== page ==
How sad, yet beautiful, is the dark brutal soul.
‘’Kederi, kül rengi bir kuş gibi, yavaşça taşıyorum kalbimde.. ‘‘
“The people need poetry that will be their own secret
To keep them awake forever, And bathe them in the bright-haired wave of its breathing.”
― Osip Mandelstam (1891-1938)
flipping through a new book of poetry by agha shahid ali and it opens with a poem with an epigraph from an old favourite poet of mine, osip mandelstam. both poets died much too young - agha shahid ali of brain cancer aged 52 of brain cancer, and mandelstam aged 47 in the gulag, of typhoid fever. the way ali reads mandelstam, the way he writes through this line of his to talk about kashmir... it’s so good and painful.
anyway, here’s the poem.
The Blesséd Word: A Prologue
The Hour draws nigh and
The moon is rent asunder.
–THE KORAN, Surah 54.1
We shall meet again, in Petersburg
From an untitled poem, that opening line announces heartbreak as its craft: a
promise like that already holds its own breaking: “We shall meet again, in
Petersburg / as though we had buried the sun there.”
From Kashmir, that Vale where the Titans sought refuge, where, just before
Saturn began to speak to Thea, “There was a listening fear in her regard / As if
calamity had but begun,” from there: “When you leave home in the morning,
you never know if you’ll return.” “We shall meet again, in Srinagar,” I want to
answer Irfan. But such a promise? I make it in Mandelstam’s velvet dark, in the
black velvet Void.
Let me cry out in that void, say it as I can. I write on that void: Kashmir,
Kaschmir, Cashmere, Qashmir, Cashmir, Cashmire, Kashmere, Cachemire,
Cushmeer, Cachmiere, Cašmir. Or Cauchemar, in a sea of stories? Or: Kacmir,
Kaschemir, Kasmere, Kachmire, Kasmir. Kerseymere?He reinvents Petersburg (I, Srinagar), an imaginary homeland, filling it,
closing it, shutting himself (myself) in it. For there is the blesséd word with no
meaning, there are flowers that will never die, roses that will never fall, a night
in which Mandelstam is not afraid and needs no pass. The blesséd women are
A patrol is stationed on the bridge and a car hoots like a cuckoo.
Maybe the ages will die away and the loved hands of blesséd women will
brush the light ashes together?
And the night’s sun there in Srinagar? Guns shoot stars into the sky, the storm of
constellations night after night, the infinite that rages on. It was Id-uz-Zuha: a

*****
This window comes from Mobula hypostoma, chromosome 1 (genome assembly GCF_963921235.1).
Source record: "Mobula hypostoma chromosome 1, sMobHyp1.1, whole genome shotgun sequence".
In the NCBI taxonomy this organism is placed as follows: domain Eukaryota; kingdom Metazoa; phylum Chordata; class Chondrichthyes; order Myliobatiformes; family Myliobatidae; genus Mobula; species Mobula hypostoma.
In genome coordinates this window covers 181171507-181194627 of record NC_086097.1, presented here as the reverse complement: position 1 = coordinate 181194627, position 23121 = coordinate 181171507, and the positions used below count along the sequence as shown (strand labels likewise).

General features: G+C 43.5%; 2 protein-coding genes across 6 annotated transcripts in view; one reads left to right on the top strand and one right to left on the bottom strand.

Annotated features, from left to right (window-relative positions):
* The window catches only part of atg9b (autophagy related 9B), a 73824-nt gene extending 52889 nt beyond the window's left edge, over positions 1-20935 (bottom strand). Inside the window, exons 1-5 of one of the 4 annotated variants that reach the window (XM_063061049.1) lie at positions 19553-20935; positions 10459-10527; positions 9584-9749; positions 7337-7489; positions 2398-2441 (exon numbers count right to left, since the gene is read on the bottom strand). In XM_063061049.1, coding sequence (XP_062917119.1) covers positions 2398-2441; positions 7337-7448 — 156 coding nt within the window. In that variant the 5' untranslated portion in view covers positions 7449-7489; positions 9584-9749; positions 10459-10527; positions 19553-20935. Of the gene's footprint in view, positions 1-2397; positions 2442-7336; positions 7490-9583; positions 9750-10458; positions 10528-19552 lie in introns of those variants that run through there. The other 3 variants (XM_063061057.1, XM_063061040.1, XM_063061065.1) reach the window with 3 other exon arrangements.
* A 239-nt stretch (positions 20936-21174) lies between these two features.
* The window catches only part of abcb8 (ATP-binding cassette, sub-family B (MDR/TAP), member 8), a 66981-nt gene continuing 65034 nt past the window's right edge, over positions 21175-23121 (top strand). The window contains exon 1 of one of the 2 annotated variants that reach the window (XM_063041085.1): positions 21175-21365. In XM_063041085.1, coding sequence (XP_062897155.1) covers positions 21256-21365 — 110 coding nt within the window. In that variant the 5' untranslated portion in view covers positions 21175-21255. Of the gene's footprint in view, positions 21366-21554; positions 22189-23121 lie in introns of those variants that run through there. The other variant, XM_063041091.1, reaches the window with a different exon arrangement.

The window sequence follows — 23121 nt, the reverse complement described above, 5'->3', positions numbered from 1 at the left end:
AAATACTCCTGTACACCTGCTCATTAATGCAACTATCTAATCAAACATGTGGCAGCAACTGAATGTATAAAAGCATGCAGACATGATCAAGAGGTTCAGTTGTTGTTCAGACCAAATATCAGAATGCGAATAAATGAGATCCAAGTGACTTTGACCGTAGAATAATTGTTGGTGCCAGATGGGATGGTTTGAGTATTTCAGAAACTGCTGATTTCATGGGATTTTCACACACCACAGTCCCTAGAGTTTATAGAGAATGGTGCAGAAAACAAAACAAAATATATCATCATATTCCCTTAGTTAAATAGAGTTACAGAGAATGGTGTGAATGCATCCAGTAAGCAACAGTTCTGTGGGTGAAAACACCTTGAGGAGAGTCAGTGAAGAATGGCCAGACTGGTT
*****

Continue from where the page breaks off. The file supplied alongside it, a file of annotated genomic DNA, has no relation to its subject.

record of God’s inability, for even He must melt sometimes, to let Ishmael be
executed by the hand of his father. Srinagar was under curfew. The identity pass
may or may not have helped in the crackdown. Son after son—never to return
from the night of torture—was taken away.
And will the blesséd women rub the ashes together? Each fall they gather chinar
leaves, singing what the hills have reechoed for four hundred years, the songs of
Habba Khatun, the peasant girl who became the queen. When her husband was
exiled from the Valley by the Moghul king Akbar, she went among the people
with her sorrow. Her grief, alive to this day, in her own roused the people into
frenzied opposition to Moghul rule. And since then Kashmir has never been free.
And will the blesséd women rub the ashes together? Each fall, they sing her
songs. They create their rustic fuel for winter: they set fire to the leaves, sprinkle
water on them as they burn, and transform them into fragile coals.
But the reports are true, and without song: mass rapes in the villages, townsleft in cinders, neighborhoods torched. “Power is hideous / like a barber’s
hands.” The rubble of downtown Srinagar stares at me from the Times.,
Maybe the ages will die away—we will pray in Mandelstam’s night—and
the loved hands of blesséd women will brush the light ashes together?
And that blesséd word with no meaning—who will utter it? What is it? Will the
women pronounce it, as if scripturing the air, for the first time? Or the last?
Srinagar hunches like a wild cat: lonely sentries, wretched in bunkers at the
city’s bridges, far from their homes in the plains, licensed to kill . . . while the
Jhelum flows under them, sometimes with a dismembered body. On Zero Bridge
the jeeps rush by. The candles go out as travelers, unable to light up the velvet
What is the blesséd word? Mandelstam gives no clue. One day the Kashmiris
will pronounce that word truly for the first time.
(for Irfan Hasan)
..to pass through the worlds of dreams and death.
How sweet the fat earth's pressure on the plow,
how the spring turns the steppe to its advantage...
my greetings then, black earth: be strong, look out—
black eloquence of wordlessness in labor.
Osip Mandelstam, from “Black Earth“
inceden daha ince,
elin beyazdan daha beyaz,
bir dünyada yaşıyorsun,
ve seninle ilgili hiçbir şey
ve sürekli yanan parmakların,
sesinin hiç baş eğmeyen
Do not compare: what lives is incomparable.
I felt a a kind of tender fear
as I took on the plains' equality
and the wide sky became my malady.
I summoned the air, my serving man,
expected from him services or news,
made ready to set out, sail on the arc
of expeditions that could never start.
Where I have most sky I am glad to roam,
and a bright sadness will not let me leave
Voronezh and its adolescent hills
for the clear human hills of Tuscany.
"Do not compare: what lives is incomparable." by Osip Mandelstam (trans. Peter France)
And in your whisper, so much silk,
And so much air, and so much light
Osip Mandelstam. Tristia tr. Ilya Shambat
like the waltz of two words
made of pure fall, silk, and nothing.
Paul Celan, “Go blind at once” tr. Heather McHugh & Nikolai Popov
Night, maybe you don’t need
me. From the world’s reach,
a shell without a pearl’s seed,
I’m thrown on your beach.
Osip Mandelstam, from The Shell (tr. by A.S. Kline)